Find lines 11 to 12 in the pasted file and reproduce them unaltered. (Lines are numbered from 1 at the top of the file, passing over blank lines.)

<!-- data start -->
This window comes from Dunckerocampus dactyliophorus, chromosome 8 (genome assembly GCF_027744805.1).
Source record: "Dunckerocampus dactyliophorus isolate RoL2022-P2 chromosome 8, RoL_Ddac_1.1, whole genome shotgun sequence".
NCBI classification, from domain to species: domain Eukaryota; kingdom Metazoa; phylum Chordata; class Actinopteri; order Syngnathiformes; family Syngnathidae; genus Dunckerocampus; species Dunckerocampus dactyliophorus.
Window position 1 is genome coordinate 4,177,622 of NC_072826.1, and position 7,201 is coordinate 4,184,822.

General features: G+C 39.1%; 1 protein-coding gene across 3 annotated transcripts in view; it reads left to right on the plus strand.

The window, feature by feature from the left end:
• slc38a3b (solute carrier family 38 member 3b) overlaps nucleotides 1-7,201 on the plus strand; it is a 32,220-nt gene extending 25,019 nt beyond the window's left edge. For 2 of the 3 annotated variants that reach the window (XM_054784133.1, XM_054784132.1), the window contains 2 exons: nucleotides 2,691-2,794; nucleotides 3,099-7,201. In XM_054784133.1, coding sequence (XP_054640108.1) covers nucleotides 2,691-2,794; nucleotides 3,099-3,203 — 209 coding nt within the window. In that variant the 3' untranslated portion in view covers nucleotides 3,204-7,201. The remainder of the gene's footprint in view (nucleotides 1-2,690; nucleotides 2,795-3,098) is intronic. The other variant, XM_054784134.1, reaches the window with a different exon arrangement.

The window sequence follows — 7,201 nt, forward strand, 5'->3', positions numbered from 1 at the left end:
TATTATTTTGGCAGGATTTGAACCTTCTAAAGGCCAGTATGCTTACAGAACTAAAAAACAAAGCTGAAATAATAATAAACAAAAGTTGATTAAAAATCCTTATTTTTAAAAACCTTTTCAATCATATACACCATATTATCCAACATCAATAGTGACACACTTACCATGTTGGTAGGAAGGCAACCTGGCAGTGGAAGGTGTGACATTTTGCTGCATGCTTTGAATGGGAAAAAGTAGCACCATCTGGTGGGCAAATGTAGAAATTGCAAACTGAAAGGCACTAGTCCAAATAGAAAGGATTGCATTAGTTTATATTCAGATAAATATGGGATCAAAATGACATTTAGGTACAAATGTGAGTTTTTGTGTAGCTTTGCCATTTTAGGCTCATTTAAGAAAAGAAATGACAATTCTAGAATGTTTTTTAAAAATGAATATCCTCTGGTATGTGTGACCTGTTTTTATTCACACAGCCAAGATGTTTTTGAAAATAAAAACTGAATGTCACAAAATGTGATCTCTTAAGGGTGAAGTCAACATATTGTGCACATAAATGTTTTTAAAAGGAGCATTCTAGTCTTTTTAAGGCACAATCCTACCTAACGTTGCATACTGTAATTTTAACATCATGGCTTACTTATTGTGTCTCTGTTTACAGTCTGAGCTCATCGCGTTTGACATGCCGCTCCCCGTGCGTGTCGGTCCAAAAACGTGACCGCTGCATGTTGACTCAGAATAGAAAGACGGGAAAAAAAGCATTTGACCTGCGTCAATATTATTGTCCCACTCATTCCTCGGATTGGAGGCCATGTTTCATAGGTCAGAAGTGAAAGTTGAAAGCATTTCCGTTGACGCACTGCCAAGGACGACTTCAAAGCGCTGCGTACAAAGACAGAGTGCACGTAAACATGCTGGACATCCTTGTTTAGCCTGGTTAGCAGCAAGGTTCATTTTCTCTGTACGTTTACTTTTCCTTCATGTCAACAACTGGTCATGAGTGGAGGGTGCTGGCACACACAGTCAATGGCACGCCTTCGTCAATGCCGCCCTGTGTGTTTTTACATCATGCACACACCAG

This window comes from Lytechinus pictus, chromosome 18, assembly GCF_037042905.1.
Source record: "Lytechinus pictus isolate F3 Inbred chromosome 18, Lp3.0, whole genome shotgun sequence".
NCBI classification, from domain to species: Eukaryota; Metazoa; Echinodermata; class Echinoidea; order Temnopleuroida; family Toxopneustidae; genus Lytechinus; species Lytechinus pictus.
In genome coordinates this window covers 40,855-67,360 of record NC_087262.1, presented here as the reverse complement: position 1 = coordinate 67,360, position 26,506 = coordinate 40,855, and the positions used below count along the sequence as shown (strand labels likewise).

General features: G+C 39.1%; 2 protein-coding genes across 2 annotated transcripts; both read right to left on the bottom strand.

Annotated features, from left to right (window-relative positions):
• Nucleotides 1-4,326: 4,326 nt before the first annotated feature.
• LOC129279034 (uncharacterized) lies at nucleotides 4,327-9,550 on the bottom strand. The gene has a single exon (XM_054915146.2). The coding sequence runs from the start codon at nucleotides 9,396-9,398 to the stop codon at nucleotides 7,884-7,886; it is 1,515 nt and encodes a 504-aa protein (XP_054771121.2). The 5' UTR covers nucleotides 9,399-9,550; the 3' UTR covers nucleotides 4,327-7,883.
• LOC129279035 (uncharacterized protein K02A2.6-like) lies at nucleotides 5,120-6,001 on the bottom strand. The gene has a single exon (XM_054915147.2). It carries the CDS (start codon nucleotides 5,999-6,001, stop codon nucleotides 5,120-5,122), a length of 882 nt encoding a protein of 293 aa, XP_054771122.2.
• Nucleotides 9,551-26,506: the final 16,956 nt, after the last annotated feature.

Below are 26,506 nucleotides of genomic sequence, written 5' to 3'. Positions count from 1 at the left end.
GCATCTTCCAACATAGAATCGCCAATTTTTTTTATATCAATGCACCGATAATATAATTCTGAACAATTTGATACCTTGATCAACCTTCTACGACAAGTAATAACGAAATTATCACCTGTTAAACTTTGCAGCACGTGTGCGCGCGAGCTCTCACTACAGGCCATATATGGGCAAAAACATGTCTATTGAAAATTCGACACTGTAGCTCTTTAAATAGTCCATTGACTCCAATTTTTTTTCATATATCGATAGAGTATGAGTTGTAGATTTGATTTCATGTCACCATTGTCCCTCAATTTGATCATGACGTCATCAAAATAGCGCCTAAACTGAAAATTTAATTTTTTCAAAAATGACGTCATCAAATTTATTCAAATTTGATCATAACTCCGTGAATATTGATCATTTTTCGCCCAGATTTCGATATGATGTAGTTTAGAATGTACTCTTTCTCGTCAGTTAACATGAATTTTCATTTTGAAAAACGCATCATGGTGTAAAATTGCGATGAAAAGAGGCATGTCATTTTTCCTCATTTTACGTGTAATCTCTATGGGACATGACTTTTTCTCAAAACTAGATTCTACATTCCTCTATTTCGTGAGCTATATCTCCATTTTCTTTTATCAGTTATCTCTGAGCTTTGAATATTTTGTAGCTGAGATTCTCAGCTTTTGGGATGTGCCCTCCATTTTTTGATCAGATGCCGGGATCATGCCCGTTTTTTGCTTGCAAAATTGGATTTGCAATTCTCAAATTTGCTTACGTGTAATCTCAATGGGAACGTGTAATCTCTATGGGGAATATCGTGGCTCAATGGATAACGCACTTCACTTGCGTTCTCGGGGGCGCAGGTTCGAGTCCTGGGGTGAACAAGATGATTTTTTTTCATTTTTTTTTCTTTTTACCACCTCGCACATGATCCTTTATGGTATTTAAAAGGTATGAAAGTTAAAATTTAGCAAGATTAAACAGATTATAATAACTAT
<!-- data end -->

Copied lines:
Source record: "Lytechinus pictus isolate F3 Inbred chromosome 18, Lp3.0, whole genome shotgun sequence".
NCBI classification, from domain to species: Eukaryota; Metazoa; Echinodermata; class Echinoidea; order Temnopleuroida; family Toxopneustidae; genus Lytechinus; species Lytechinus pictus.